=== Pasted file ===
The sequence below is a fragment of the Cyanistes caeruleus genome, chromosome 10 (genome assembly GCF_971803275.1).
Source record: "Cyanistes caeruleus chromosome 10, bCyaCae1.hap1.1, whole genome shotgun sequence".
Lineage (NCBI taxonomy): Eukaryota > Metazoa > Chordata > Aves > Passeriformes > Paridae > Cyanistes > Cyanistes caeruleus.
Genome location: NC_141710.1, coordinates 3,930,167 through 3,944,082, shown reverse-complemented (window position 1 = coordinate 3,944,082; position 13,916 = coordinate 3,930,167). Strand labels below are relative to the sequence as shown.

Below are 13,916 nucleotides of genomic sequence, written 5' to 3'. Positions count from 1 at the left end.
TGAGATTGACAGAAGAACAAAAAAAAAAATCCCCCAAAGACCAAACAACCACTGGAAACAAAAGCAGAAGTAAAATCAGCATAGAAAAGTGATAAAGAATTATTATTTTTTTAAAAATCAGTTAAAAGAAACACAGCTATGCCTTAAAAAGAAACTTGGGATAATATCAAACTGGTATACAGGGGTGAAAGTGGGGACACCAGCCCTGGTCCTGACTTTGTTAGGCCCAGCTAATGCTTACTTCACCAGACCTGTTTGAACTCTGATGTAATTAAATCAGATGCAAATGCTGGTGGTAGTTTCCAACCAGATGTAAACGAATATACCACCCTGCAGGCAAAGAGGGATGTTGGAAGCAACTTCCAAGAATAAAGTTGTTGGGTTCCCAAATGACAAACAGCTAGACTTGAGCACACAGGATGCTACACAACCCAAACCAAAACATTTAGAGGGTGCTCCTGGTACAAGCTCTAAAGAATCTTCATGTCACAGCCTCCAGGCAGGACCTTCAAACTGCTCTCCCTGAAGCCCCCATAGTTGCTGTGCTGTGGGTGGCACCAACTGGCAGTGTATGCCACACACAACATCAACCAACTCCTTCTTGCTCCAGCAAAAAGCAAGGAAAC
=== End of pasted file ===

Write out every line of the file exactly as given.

The sequence below is a fragment of the Cyanistes caeruleus genome, chromosome 10 (genome assembly GCF_971803275.1).
Source record: "Cyanistes caeruleus chromosome 10, bCyaCae1.hap1.1, whole genome shotgun sequence".
Lineage (NCBI taxonomy): Eukaryota > Metazoa > Chordata > Aves > Passeriformes > Paridae > Cyanistes > Cyanistes caeruleus.
Genome location: NC_141710.1, coordinates 3,930,167 through 3,944,082, shown reverse-complemented (window position 1 = coordinate 3,944,082; position 13,916 = coordinate 3,930,167). Strand labels below are relative to the sequence as shown.

Below are 13,916 nucleotides of genomic sequence, written 5' to 3'. Positions count from 1 at the left end.
TGAGATTGACAGAAGAACAAAAAAAAAAATCCCCCAAAGACCAAACAACCACTGGAAACAAAAGCAGAAGTAAAATCAGCATAGAAAAGTGATAAAGAATTATTATTTTTTTAAAAATCAGTTAAAAGAAACACAGCTATGCCTTAAAAAGAAACTTGGGATAATATCAAACTGGTATACAGGGGTGAAAGTGGGGACACCAGCCCTGGTCCTGACTTTGTTAGGCCCAGCTAATGCTTACTTCACCAGACCTGTTTGAACTCTGATGTAATTAAATCAGATGCAAATGCTGGTGGTAGTTTCCAACCAGATGTAAACGAATATACCACCCTGCAGGCAAAGAGGGATGTTGGAAGCAACTTCCAAGAATAAAGTTGTTGGGTTCCCAAATGACAAACAGCTAGACTTGAGCACACAGGATGCTACACAACCCAAACCAAAACATTTAGAGGGTGCTCCTGGTACAAGCTCTAAAGAATCTTCATGTCACAGCCTCCAGGCAGGACCTTCAAACTGCTCTCCCTGAAGCCCCCATAGTTGCTGTGCTGTGGGTGGCACCAACTGGCAGTGTATGCCACACACAACATCAACCAACTCCTTCTTGCTCCAGCAAAAAGCAAGGAAAC